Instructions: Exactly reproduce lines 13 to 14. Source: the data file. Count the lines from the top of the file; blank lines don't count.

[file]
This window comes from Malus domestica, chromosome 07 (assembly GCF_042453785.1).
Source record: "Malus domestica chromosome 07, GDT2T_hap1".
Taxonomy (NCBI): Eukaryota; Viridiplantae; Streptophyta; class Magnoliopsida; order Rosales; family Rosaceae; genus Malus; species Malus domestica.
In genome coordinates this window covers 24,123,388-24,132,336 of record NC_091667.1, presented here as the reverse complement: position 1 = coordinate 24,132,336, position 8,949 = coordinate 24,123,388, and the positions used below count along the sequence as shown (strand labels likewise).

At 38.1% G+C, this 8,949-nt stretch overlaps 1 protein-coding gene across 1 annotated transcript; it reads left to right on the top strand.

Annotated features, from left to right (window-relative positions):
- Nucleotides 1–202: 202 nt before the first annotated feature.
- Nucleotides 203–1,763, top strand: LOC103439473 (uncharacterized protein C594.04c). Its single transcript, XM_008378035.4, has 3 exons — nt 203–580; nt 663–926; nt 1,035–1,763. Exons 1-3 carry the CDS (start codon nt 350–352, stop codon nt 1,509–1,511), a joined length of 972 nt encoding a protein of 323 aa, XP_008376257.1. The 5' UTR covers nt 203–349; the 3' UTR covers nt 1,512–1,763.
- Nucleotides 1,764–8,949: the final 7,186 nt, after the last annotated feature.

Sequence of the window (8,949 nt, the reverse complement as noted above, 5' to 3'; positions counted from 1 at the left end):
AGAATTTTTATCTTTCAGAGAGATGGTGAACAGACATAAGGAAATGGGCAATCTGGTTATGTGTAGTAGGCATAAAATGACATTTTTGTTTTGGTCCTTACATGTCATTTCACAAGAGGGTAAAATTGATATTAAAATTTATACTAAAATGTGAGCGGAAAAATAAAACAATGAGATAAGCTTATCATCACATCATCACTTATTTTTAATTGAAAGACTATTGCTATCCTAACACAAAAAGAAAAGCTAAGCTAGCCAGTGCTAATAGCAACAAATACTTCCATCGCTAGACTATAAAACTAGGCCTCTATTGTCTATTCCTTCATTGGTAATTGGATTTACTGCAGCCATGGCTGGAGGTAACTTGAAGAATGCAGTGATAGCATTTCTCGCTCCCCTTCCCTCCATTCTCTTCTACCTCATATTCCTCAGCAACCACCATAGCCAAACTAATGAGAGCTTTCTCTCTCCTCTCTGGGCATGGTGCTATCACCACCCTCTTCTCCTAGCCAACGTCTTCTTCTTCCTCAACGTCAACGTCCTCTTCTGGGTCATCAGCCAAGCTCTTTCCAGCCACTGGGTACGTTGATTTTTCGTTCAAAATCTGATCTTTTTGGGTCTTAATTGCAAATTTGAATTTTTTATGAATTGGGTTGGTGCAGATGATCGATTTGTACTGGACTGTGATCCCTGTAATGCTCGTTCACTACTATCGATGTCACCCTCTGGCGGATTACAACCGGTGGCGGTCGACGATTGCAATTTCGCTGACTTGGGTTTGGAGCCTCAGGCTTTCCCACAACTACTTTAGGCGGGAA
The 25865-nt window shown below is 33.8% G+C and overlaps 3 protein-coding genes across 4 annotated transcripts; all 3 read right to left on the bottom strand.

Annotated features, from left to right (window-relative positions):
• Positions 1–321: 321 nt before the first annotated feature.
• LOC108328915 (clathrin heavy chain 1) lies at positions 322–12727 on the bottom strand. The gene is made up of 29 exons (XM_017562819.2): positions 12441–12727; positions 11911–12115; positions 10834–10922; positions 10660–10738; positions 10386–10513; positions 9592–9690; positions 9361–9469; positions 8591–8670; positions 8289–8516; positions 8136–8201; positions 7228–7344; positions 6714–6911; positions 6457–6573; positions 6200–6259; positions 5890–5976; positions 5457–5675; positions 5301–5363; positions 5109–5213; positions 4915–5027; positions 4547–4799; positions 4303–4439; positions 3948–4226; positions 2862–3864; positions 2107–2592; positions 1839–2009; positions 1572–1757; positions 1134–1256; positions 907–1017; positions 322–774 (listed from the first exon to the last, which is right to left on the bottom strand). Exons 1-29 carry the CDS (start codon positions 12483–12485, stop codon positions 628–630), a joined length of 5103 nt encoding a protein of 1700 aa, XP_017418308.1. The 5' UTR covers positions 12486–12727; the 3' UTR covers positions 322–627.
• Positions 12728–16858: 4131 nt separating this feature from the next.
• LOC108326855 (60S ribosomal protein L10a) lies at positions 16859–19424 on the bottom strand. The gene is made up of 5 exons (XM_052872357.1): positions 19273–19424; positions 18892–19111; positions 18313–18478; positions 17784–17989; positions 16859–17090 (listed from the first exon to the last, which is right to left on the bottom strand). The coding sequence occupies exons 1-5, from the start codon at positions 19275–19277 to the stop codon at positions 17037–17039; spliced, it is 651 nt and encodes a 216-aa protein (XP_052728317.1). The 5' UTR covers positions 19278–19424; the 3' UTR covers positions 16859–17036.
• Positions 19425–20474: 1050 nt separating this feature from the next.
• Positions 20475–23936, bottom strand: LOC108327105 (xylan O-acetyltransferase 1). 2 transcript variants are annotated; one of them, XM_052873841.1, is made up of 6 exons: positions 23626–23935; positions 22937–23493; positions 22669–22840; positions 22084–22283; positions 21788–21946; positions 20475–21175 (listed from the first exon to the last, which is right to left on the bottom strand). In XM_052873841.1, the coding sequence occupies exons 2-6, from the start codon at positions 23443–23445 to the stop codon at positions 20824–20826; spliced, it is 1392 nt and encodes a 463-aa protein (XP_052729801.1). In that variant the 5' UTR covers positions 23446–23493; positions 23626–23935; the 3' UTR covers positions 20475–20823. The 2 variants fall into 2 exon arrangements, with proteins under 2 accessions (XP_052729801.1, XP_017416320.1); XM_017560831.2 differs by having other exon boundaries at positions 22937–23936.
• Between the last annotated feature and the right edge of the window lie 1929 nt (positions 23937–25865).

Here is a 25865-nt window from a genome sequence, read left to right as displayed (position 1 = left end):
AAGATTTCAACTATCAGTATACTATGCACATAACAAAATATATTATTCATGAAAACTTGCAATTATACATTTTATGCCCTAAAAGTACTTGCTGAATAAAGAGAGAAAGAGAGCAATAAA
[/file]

Annotated features, from left to right (window-relative positions):
• Positions 1–321: 321 nt before the first annotated feature.